Avoidable mortality is a measure of deaths that potentially could have been averted through effective prevention practices, public health policies, and/or provision of timely and adequate health care. This longitudinal analysis compares avoidable mortality among First Nations and non-Aboriginal adults.Data are from the 1991-to-2006 Canadian Census Mortality and Cancer Follow-up Study. A 15% sample of 1991 Census respondents aged 25 or older was linked to 16 years of mortality data. This study examines avoidable mortality among 61,220 First Nations and 2,510,285 non-Aboriginal people aged 25 to 74.During the 1991-to-2006 period, First Nations adults had more than twice the risk of dying from avoidable causes compared with non-Aboriginal adults. The age-standardized avoidable mortality rate (ASMR) per 100,000 person-years at risk for First Nations men was 679.2 versus 337.6 for non-Aboriginal men (rate ratio = 2.01). For women, ASMRs were lower, but the gap was wider. The ASMR for First Nations women was 453.2, compared with 183.5 for non-Aboriginal women (rate ratio = 2.47). Disparities were greater at younger ages. Diabetes, alcohol and drug use disorders, and unintentional injuries were the main contributors to excess avoidable deaths among First Nations adults. Education and income accounted for a substantial share of the disparities.The results highlight the gap in avoidable mortality between First Nations and non-Aboriginal adults due to specific causes of death and the association with socioeconomic factors.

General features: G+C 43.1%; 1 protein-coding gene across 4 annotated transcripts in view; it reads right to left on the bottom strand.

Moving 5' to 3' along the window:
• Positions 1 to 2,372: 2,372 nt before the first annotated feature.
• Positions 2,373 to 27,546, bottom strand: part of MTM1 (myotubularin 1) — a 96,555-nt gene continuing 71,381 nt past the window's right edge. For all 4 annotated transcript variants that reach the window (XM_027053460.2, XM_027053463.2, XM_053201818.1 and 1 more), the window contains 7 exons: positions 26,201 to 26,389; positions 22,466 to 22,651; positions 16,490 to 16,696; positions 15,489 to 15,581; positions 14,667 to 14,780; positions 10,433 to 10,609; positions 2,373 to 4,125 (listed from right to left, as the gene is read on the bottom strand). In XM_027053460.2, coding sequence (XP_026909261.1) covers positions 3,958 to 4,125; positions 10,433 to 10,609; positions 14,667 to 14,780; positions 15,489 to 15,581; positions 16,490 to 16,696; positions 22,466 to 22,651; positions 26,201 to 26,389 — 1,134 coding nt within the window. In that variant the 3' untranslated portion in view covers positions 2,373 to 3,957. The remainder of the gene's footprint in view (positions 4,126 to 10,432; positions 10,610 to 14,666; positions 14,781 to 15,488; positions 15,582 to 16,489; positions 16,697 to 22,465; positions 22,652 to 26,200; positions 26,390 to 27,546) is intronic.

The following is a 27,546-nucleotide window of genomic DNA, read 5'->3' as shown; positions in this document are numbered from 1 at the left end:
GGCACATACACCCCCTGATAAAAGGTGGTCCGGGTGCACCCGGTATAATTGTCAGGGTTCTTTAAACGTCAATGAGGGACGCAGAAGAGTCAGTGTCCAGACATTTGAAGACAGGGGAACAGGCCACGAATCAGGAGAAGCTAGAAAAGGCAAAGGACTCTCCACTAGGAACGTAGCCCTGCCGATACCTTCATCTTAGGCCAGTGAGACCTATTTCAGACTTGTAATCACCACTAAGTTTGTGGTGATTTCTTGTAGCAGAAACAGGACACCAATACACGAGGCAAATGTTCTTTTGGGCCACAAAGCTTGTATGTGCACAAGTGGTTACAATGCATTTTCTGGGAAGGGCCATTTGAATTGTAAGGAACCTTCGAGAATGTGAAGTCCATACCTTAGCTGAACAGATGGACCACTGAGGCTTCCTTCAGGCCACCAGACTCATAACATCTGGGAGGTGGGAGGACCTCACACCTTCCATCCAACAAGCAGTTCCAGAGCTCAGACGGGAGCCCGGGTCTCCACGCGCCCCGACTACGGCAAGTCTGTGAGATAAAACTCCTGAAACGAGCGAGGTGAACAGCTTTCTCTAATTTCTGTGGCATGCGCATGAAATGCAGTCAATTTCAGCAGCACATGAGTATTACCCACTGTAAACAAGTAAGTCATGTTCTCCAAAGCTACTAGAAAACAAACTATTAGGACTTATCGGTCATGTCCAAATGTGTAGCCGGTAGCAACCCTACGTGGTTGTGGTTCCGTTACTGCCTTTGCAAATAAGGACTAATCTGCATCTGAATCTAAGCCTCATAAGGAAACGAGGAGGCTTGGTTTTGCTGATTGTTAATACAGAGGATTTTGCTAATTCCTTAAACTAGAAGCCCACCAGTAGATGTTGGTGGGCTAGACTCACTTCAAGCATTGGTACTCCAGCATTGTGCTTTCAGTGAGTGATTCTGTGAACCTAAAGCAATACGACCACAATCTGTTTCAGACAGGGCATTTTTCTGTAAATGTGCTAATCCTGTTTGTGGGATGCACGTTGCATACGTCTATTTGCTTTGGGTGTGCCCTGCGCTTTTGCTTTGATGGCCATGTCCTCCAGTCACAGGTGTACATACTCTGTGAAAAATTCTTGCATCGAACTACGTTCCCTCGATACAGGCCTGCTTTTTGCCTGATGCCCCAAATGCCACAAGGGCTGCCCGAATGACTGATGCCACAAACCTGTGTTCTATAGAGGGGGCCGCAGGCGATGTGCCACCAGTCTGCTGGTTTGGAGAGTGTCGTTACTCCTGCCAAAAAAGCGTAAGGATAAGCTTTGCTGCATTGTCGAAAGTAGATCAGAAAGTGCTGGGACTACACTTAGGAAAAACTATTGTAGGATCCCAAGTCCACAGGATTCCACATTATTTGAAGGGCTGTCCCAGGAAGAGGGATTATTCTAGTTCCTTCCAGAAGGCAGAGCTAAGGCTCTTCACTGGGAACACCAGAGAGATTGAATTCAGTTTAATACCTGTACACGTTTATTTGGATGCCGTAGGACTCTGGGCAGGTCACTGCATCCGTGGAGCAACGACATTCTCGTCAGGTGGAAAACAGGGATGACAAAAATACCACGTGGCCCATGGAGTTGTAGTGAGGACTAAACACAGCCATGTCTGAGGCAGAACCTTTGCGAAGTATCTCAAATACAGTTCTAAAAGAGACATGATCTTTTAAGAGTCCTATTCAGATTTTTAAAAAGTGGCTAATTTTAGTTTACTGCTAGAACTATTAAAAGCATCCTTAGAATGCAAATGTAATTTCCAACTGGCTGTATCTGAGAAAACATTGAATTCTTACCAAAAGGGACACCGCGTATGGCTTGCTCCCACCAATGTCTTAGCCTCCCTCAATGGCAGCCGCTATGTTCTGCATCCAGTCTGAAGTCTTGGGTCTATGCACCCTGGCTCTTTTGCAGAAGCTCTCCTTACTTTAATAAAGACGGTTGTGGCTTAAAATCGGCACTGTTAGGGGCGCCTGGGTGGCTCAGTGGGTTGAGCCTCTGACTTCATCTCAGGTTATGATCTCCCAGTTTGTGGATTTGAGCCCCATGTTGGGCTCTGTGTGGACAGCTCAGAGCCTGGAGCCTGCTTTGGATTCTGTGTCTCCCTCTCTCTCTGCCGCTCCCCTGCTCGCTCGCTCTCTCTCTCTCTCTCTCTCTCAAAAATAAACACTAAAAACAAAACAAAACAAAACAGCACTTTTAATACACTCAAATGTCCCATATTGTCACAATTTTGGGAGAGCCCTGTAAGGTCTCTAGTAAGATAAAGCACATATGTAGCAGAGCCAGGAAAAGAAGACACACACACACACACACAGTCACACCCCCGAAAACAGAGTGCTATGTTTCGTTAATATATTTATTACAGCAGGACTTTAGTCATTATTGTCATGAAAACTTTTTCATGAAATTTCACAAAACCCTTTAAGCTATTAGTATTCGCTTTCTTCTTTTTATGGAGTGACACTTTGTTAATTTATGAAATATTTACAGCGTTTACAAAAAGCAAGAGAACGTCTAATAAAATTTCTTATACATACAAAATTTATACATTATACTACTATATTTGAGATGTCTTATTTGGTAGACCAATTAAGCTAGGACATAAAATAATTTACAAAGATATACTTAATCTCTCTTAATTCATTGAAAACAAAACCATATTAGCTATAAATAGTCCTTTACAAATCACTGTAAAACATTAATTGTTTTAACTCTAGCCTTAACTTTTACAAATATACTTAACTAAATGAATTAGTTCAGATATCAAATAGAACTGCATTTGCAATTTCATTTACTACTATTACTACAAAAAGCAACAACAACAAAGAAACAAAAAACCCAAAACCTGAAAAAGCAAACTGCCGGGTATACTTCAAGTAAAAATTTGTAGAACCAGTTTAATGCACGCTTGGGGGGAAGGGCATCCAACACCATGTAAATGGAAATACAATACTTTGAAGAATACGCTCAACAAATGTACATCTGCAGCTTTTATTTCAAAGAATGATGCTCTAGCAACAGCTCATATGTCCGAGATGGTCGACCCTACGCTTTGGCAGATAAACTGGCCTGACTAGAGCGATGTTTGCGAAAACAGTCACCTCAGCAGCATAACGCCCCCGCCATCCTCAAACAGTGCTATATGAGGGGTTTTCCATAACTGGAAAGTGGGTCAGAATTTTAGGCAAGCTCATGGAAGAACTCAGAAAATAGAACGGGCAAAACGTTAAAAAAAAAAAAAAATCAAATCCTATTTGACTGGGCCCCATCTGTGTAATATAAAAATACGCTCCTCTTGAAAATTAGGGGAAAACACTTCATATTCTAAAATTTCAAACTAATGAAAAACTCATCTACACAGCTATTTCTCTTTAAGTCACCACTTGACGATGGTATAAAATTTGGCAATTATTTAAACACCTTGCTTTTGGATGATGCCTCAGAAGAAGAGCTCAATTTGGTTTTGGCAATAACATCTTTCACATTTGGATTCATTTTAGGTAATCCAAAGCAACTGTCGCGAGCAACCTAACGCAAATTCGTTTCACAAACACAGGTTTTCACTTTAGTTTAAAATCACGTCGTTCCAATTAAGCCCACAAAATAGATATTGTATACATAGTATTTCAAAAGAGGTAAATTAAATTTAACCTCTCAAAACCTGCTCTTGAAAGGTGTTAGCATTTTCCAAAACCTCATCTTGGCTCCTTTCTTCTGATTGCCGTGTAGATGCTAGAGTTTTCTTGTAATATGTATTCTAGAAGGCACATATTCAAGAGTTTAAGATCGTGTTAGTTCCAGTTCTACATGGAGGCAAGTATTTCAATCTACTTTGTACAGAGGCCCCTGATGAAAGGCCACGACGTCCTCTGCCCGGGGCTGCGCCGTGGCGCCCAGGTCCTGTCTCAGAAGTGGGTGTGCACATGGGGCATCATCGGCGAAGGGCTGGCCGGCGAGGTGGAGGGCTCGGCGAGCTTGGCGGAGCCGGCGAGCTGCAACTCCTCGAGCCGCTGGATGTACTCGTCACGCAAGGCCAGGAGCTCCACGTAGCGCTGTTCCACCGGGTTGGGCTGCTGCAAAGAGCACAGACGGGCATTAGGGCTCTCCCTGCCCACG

Wang J.W.,McGill University |
Mark S.,First Nations and Inuit Health Branch |
Henderson M.,McGill University |
O'Loughlin J.,University of Montréal |
And 4 more authors.
Pediatric Obesity | Year: 2013